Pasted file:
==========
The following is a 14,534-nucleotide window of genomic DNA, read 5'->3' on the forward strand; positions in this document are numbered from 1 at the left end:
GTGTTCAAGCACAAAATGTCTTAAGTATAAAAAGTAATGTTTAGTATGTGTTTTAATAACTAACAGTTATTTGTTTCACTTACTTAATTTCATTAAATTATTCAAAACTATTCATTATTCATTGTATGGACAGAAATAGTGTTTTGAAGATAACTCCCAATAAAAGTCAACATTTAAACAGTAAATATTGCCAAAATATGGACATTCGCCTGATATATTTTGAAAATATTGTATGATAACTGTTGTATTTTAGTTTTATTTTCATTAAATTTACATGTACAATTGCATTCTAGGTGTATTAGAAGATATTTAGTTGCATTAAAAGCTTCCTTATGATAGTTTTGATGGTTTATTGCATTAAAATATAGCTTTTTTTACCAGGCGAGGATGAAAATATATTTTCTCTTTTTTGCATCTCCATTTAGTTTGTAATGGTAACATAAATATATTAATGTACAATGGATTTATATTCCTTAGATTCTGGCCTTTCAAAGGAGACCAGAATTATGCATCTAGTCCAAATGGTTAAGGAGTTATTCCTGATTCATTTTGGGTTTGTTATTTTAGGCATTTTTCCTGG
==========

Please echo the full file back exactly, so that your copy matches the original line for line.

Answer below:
The following is a 14,534-nucleotide window of genomic DNA, read 5'->3' on the forward strand; positions in this document are numbered from 1 at the left end:
GTGTTCAAGCACAAAATGTCTTAAGTATAAAAAGTAATGTTTAGTATGTGTTTTAATAACTAACAGTTATTTGTTTCACTTACTTAATTTCATTAAATTATTCAAAACTATTCATTATTCATTGTATGGACAGAAATAGTGTTTTGAAGATAACTCCCAATAAAAGTCAACATTTAAACAGTAAATATTGCCAAAATATGGACATTCGCCTGATATATTTTGAAAATATTGTATGATAACTGTTGTATTTTAGTTTTATTTTCATTAAATTTACATGTACAATTGCATTCTAGGTGTATTAGAAGATATTTAGTTGCATTAAAAGCTTCCTTATGATAGTTTTGATGGTTTATTGCATTAAAATATAGCTTTTTTTACCAGGCGAGGATGAAAATATATTTTCTCTTTTTTGCATCTCCATTTAGTTTGTAATGGTAACATAAATATATTAATGTACAATGGATTTATATTCCTTAGATTCTGGCCTTTCAAAGGAGACCAGAATTATGCATCTAGTCCAAATGGTTAAGGAGTTATTCCTGATTCATTTTGGGTTTGTTATTTTAGGCATTTTTCCTGG